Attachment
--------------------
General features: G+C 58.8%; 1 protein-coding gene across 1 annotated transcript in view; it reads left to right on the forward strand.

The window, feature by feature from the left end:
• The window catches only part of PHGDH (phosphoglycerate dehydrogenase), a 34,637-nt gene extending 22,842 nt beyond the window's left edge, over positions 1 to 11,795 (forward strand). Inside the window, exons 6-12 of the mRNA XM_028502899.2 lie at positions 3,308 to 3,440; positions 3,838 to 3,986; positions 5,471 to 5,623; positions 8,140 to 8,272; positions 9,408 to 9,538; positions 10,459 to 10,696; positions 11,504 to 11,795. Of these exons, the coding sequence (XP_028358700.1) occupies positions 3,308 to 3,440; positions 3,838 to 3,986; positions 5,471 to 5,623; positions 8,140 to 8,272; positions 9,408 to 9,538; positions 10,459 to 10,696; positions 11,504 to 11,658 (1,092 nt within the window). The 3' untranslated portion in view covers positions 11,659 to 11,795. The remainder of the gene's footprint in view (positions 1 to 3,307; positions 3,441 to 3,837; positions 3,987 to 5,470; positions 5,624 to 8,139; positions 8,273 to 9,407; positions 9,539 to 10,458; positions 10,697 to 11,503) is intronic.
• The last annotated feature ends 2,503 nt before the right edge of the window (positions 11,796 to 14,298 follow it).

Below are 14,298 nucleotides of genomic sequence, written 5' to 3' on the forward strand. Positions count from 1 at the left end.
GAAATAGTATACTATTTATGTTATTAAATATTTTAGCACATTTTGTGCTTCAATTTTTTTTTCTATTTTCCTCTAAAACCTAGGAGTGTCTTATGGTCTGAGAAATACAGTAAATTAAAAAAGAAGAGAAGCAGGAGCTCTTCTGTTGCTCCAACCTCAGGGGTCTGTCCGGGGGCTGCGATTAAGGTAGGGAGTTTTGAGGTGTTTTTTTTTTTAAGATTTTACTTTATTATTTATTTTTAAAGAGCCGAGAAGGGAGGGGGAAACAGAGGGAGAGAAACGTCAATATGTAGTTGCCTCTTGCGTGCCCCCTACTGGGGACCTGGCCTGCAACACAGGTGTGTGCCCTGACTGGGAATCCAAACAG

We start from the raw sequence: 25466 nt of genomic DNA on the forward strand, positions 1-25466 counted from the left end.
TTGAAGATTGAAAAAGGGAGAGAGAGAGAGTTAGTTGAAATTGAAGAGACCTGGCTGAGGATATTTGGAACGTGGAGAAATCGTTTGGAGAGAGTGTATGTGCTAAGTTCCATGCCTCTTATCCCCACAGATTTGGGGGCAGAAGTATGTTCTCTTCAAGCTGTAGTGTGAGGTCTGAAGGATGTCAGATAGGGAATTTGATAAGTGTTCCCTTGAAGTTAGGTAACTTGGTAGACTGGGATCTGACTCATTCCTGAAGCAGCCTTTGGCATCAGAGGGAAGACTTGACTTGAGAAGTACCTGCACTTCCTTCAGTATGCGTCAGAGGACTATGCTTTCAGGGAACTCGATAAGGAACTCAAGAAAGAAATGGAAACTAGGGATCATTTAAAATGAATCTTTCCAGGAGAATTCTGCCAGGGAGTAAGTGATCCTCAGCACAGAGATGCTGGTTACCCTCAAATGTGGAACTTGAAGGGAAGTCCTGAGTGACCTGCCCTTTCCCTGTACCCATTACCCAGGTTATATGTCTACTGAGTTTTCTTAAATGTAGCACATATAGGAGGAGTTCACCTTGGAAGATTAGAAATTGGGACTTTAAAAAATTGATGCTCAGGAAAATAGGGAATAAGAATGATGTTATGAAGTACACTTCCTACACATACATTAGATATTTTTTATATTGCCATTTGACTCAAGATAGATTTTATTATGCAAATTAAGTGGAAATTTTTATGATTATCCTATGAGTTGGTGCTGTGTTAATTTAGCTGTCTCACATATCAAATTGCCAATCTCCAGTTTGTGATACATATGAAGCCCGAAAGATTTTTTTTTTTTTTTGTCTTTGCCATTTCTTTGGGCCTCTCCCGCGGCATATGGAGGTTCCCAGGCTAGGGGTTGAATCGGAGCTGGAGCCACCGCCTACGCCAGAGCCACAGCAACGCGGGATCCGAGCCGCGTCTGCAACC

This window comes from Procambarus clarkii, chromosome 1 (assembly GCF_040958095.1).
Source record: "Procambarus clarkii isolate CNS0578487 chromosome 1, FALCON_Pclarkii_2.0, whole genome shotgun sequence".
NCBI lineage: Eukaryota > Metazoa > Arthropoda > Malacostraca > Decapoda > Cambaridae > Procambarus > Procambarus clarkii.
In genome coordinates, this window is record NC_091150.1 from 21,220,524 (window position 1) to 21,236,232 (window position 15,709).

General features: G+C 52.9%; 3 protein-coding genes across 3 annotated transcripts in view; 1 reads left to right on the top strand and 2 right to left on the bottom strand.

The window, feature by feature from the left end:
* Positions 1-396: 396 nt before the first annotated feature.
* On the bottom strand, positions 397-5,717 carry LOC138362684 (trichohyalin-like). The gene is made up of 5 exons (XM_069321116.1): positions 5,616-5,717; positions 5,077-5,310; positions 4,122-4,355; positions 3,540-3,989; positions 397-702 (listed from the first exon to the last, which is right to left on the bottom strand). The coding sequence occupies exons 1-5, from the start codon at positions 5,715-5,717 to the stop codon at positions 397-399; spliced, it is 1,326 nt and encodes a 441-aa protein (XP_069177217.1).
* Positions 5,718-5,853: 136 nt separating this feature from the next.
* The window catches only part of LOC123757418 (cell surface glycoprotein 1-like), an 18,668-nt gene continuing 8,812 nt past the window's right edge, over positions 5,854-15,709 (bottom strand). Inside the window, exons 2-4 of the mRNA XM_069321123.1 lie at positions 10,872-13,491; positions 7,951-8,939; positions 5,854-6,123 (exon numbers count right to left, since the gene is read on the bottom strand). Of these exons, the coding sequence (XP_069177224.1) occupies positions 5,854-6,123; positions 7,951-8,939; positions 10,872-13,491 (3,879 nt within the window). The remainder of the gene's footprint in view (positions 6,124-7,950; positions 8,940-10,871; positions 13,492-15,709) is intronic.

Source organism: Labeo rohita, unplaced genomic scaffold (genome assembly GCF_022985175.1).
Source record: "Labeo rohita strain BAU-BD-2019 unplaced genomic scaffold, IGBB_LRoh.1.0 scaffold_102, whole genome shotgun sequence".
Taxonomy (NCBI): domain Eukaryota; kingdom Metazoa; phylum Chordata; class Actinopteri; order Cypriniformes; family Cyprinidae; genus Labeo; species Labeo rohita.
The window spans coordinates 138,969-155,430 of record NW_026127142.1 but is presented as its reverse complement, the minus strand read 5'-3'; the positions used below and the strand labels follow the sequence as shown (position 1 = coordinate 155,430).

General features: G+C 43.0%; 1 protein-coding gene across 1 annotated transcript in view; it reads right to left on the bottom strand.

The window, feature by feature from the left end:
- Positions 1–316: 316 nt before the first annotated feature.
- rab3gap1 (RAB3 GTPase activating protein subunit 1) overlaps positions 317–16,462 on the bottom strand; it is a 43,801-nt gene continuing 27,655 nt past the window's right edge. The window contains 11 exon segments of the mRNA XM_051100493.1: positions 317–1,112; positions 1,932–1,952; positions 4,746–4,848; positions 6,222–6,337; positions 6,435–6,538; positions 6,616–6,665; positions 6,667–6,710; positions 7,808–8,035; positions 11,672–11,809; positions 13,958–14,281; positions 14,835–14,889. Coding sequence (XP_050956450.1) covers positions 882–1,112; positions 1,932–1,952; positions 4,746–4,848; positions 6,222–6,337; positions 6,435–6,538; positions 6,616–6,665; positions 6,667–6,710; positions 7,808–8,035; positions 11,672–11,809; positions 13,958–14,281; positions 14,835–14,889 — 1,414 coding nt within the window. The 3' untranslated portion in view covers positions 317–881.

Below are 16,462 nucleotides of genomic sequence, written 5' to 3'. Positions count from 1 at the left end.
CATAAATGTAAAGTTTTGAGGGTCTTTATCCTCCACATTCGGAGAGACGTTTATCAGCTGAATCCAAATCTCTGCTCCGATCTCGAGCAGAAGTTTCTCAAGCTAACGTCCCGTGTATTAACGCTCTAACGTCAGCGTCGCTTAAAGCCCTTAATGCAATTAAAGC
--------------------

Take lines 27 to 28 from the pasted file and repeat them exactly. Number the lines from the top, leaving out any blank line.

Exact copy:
Below are 16,462 nucleotides of genomic sequence, written 5' to 3'. Positions count from 1 at the left end.
CATAAATGTAAAGTTTTGAGGGTCTTTATCCTCCACATTCGGAGAGACGTTTATCAGCTGAATCCAAATCTCTGCTCCGATCTCGAGCAGAAGTTTCTCAAGCTAACGTCCCGTGTATTAACGCTCTAACGTCAGCGTCGCTTAAAGCCCTTAATGCAATTAAAGC